Last, a potpourri of click-ables that reliably lift me out of low points: The Secret of Kells, Brene Brown's first TED talk, Paul Simon's Concert in the Park (1991), Talking Heads (Sand in the Vaseline), Allen Toussaint (Songbook), The National (Boxer, Trouble Will Find Me), Cat Power (Jukebox), Solange (True), Flight of the Conchords ('I'm not crying', 'Feel Inside'), bzzzpeekDOTcom (kids from around the world answer questions like 'what does a frog say?'), thingsfittingperfectlyintothings.tumblr.

Los Angeles CA

Monday, October 20, 2014


No big life lessons here, just a few things that lift my spirits and revive my sense of wonder. It's never a bad time to be reminded that people (and the things we make) are awesome, and that we live on/with an ornately fabulous planet, right?

Never underestimate the power of going for a walk. Don't forget to look around, the details in the everyday can be the most surprising. As Ed Hutchins once said, "nothing never happens".

Travel. I especially recommend Oaxaca, Mexico for it's astounding botanical, cultural, ethnic, and culinary diversity. When you can't travel you can explore the world vicariously with Fun for Louis (on youtube).

For a master course in the wonder of the everyday (with a focus on the built environment), listen to 99% Invisible. For a similarly masterful treatment of everyday humanity, try 'Death, Sex, and Money'. These podcasts have managed to make my commute something I look forward to.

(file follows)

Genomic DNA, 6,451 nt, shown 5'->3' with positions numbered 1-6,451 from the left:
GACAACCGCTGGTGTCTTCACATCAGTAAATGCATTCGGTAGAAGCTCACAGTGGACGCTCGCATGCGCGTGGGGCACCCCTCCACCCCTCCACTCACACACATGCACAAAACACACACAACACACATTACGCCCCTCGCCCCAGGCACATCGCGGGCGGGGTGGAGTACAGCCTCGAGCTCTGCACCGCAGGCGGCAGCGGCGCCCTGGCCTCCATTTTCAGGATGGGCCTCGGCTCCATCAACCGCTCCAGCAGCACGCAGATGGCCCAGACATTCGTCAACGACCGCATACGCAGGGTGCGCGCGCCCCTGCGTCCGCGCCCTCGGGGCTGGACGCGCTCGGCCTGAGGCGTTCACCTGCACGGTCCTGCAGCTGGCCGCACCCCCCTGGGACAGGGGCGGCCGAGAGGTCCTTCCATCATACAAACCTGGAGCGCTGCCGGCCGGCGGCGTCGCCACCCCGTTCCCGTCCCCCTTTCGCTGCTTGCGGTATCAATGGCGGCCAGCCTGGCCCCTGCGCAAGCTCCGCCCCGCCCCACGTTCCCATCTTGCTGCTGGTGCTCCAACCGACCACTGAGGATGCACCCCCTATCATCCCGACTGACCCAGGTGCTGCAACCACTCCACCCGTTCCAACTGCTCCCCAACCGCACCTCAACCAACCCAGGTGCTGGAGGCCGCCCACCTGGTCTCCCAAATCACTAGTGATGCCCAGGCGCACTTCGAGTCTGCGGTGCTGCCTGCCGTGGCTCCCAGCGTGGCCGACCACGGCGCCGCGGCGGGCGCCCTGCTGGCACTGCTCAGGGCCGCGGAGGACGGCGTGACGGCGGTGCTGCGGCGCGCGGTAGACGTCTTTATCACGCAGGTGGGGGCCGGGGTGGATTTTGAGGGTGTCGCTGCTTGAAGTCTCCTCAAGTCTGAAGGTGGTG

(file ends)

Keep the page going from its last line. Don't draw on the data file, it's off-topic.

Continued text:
If you are the kind of person who can read while traveling (unlike me) and you love great science writing (like me), here are some books I love and revisit: Bonk -- Mary Roach, The Ghost Map -- Steven Johnson, The Immortal Life of Henrietta Lacks -- Rebecca Skloot, The Man Who Mistook His Wife for a Hat -- Oliver Sacks. I also LOVE The History of the World in 100 Objects by director of the British Museum Neil MacGregor -- it has short chapters, great pictures, and I learned so much. Who knew that the Vikings had trading posts in Iran!?!